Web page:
Employers are often contractually entitled to require their personnel to move from one place of work to another. However, as one case showed, doing so without consultation is a positive invitation to Employment Tribunal (ET) proceedings (Pye v Bolton Cares (A) Ltd).
The case concerned a care worker who had over 30 years of loyal and unblemished service behind her. She was employed at a location that was an easy, half-hour commute from her home. She was shocked and upset when her manager informed her that she was to be transferred to another of her employer's numerous care facilities, a move that would involve a much more difficult journey.
Her commuting time to the new location was at least 50 minutes. The journey would, however, often take much longer than that because one of the two bus services that she would need to catch only operated once an hour and did not start until 10am on Sundays. She was concerned that she would not get home from work until 10pm and that, if she missed the bus, she would face a lengthy walk.
There was a mobility clause in her contract that entitled her employer to require her to move from one of its workplaces to another. When she raised her concerns with her manager, the latter told her that everybody has to travel to work and that her transfer to the new location was non-negotiable. She resigned and subsequently launched ET proceedings.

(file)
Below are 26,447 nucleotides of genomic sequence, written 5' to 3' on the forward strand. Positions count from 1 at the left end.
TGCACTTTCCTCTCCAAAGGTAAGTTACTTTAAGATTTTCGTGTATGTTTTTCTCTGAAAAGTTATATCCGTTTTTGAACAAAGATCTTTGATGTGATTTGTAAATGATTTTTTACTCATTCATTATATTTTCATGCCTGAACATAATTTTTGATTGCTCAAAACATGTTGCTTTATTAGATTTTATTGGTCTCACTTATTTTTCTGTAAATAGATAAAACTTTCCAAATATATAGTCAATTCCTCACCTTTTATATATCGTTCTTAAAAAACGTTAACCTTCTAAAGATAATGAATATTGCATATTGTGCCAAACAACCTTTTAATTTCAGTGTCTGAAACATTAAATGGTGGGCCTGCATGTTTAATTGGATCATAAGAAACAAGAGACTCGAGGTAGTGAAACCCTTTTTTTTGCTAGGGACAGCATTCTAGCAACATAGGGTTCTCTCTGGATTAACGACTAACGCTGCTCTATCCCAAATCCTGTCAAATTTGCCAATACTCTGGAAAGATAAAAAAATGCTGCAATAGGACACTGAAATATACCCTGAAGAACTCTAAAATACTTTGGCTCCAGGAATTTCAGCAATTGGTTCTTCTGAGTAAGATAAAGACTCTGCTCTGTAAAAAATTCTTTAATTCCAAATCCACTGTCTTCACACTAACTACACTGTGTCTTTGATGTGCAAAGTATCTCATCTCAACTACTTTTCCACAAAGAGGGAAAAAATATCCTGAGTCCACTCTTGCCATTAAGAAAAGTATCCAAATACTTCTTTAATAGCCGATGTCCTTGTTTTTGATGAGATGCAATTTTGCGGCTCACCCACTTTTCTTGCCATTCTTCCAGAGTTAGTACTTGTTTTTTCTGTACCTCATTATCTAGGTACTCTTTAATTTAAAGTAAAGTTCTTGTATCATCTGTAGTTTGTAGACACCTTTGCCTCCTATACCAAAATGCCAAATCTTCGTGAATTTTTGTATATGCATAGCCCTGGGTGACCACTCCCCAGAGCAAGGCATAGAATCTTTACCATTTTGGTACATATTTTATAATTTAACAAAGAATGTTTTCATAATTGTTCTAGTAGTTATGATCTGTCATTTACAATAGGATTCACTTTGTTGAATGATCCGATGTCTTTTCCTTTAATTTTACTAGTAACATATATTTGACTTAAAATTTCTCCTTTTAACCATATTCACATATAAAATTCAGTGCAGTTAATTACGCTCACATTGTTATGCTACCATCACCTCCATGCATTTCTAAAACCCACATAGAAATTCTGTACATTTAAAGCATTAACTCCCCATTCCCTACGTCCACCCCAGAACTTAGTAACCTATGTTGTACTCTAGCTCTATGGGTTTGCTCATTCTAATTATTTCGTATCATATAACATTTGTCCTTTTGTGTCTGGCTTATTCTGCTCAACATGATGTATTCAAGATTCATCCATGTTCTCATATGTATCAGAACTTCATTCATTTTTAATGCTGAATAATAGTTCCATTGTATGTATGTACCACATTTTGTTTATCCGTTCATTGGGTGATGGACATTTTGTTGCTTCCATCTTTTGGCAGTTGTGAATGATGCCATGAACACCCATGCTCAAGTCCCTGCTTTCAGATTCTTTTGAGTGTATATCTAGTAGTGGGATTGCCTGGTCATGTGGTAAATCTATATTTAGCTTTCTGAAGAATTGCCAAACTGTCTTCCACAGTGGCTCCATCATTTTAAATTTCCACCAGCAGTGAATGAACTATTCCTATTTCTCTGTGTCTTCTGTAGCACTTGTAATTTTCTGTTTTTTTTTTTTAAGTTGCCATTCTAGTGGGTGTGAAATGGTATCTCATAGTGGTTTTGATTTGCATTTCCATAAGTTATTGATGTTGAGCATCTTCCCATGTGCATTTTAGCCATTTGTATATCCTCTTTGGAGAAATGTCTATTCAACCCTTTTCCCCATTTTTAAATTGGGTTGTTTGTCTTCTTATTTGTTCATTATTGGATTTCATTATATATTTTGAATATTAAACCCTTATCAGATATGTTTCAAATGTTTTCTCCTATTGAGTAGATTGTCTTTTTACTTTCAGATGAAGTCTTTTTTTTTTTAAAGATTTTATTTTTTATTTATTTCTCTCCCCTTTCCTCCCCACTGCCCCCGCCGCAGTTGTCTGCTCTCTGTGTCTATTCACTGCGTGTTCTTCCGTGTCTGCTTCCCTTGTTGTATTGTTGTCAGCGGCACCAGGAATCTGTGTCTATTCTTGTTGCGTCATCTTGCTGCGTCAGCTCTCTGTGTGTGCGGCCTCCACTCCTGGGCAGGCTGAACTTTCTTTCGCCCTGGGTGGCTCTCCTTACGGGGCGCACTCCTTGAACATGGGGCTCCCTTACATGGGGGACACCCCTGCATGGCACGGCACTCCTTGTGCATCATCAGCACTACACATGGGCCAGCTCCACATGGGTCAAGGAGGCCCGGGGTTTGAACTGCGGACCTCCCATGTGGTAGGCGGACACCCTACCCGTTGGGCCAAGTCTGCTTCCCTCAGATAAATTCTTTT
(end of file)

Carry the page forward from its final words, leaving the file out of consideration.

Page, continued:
Noting the mobility clause, the ET was not satisfied that the decision to move her by itself amounted to a breach of the implied duty of trust and confidence owed to her by her employer. However, in upholding her constructive unfair dismissal claim, it found that the failure to consult her did constitute such a breach.
She was given short notice of the decision and the failure to consult, combined with her manager's non-engagement with her concerns, was likely to destroy or seriously damage the employment relationship. There were good reasons why she could not attend the new location and, given her many years of conscientious service, there was no potentially fair reason for her dismissal. If not agreed, the amount of her compensation would be assessed at a further hearing.